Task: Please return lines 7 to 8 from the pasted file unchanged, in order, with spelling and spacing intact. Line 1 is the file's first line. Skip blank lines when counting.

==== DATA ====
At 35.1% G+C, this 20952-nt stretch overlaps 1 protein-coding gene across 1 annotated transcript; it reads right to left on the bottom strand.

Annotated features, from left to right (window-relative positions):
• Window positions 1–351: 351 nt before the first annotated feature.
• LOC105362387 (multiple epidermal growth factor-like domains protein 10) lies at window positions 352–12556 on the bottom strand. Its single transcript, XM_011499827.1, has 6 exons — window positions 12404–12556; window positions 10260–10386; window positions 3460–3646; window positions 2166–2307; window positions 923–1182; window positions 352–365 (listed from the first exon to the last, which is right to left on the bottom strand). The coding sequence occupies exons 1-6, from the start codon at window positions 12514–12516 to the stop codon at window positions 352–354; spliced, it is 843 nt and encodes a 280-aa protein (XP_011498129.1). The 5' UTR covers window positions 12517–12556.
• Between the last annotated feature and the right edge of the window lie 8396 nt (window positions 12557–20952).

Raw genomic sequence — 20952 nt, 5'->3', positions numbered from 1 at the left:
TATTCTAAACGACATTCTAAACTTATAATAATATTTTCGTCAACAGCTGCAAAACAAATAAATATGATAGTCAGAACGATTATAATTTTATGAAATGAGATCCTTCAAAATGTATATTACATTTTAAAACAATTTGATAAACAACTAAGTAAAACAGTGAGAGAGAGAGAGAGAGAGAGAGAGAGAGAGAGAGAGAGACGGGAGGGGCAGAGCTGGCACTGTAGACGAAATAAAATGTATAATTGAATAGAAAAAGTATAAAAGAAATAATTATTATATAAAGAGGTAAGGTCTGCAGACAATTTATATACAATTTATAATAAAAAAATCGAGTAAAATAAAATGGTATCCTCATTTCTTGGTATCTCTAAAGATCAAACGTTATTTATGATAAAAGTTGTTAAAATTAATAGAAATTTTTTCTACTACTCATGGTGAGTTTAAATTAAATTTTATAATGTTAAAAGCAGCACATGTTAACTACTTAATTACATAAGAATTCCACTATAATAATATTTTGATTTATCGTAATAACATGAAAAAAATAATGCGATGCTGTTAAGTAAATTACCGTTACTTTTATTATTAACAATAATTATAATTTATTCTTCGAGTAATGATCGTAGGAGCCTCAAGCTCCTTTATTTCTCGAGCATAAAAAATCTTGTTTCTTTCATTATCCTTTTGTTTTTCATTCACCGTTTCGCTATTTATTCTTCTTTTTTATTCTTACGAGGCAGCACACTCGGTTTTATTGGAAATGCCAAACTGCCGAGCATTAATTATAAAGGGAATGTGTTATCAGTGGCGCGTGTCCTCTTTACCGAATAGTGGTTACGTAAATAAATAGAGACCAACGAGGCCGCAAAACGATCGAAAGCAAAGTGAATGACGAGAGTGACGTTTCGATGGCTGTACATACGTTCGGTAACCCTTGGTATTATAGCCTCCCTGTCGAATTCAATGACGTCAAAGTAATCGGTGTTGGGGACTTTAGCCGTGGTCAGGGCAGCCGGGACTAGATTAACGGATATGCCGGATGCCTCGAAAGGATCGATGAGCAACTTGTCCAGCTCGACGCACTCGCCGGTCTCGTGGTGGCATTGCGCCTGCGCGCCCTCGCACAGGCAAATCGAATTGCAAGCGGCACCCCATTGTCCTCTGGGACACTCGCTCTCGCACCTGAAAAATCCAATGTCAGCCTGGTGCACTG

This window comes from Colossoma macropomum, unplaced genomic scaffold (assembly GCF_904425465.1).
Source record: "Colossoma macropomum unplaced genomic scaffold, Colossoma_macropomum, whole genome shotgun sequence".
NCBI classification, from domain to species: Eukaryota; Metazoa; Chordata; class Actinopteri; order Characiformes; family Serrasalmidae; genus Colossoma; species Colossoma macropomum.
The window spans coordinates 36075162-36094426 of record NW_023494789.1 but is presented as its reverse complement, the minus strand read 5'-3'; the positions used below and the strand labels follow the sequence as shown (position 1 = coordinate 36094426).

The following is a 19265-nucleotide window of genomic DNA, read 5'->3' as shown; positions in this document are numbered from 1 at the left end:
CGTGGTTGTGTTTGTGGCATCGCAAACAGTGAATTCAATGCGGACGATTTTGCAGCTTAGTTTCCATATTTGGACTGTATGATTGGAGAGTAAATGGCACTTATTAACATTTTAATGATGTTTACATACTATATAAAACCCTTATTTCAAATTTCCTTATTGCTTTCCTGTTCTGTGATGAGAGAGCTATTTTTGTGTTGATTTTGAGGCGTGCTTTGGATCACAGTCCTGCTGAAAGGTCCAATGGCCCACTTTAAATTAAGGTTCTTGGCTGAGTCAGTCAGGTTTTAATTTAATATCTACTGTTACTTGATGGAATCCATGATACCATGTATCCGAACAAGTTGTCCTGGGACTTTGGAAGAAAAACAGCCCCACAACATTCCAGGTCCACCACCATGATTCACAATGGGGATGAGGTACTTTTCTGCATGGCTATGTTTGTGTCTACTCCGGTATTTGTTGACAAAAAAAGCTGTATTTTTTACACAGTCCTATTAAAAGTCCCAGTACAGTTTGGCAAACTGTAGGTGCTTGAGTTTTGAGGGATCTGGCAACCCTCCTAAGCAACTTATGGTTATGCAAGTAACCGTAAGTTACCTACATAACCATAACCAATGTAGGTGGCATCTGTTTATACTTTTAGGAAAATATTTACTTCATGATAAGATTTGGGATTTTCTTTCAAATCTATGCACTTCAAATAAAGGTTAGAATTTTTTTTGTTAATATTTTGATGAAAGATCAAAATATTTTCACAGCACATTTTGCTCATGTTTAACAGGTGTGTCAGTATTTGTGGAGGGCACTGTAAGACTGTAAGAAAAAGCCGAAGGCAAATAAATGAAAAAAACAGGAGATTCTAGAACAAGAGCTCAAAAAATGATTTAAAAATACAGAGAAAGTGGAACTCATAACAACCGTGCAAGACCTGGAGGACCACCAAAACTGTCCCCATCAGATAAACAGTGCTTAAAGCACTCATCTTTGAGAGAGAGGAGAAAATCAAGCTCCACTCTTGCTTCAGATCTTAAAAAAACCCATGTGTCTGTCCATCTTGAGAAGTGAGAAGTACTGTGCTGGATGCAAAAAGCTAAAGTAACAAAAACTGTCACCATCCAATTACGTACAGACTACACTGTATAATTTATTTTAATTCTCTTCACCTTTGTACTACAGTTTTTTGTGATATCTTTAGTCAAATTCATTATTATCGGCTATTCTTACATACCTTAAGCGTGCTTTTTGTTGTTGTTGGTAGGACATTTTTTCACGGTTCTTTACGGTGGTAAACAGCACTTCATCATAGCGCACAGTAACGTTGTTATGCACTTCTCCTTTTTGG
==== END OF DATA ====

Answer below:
TATTCTAAACGACATTCTAAACTTATAATAATATTTTCGTCAACAGCTGCAAAACAAATAAATATGATAGTCAGAACGATTATAATTTTATGAAATGAGATCCTTCAAAATGTATATTACATTTTAAAACAATTTGATAAACAACTAAGTAAAACAGTGAGAGAGAGAGAGAGAGAGAGAGAGAGAGAGAGAGAGAGACGGGAGGGGCAGAGCTGGCACTGTAGACGAAATAAAATGTATAATTGAATAGAAAAAGTATAAAAGAAATAATTATTATATAAAGAGGTAAGGTCTGCAGACAATTTATATACAATTTATAATAAAAAAATCGAGTAAAATAAAATGGTATCCTCATTTCTTGGTATCTCTAAAGATCAAACGTTATTTATGATAAAAGTTGTTAAAATTAATAGAAATTTTTTCTACTACTCATGGTGAGTTTAAATTAAATTTTATAATGTTAAAAGCAGCACATGTTAACTACTTAATTACATAAGAATTCCACTATAATAATATTTTGATTTATCGTAATAACATGAAAAAAATAATGCGATGCTGTTAAGTAAATTACCGTTACTTTTATTATTAACAATAATTATAATTTATTCTTCGAGTAATGATCGTAGGAGCCTCAAGCTCCTTTATTTCTCGAGCATAAAAAATCTTGTTTCTTTCATTATCCTTTTGTTTTTCATTCACCGTTTCGCTATTTATTCTTCTTTTTTATTCTTACGAGGCAGCACACTCGGTTTTATTGGAAATGCCAAACTGCCGAGCATTAATTATAAAGGGAATGTGTTATCAGTGGCGCGTGTCCTCTTTACCGAATAGTGGTTACGTAAATAAATAGAGACCAACGAGGCCGCAAAACGATCGAAAGCAAAGTGAATGACGAGAGTGACGTTTCGATGGCTGTACATACGTTCGGTAACCCTTGGTATTATAGCCTCCCTGTCGAATTCAATGACGTCAAAGTAATCGGTGTTGGGGACTTTAGCCGTGGTCAGGGCAGCCGGGACTAGATTAACGGATATGCCGGATGCCTCGAAAGGATCGATGAGCAACTTGTCCAGCTCGACGCACTCGCCGGTCTCGTGGTGGCATTGCGCCTGCGCGCCCTCGCACAGGCAAATCGAATTGCAAGCGGCACCCCATTGTCCTCTGGGACACTCGCTCTCGCACCTGAAAAATCCAATGTCAGCCTGGTGCACTG

This window comes from Colossoma macropomum, unplaced genomic scaffold (assembly GCF_904425465.1).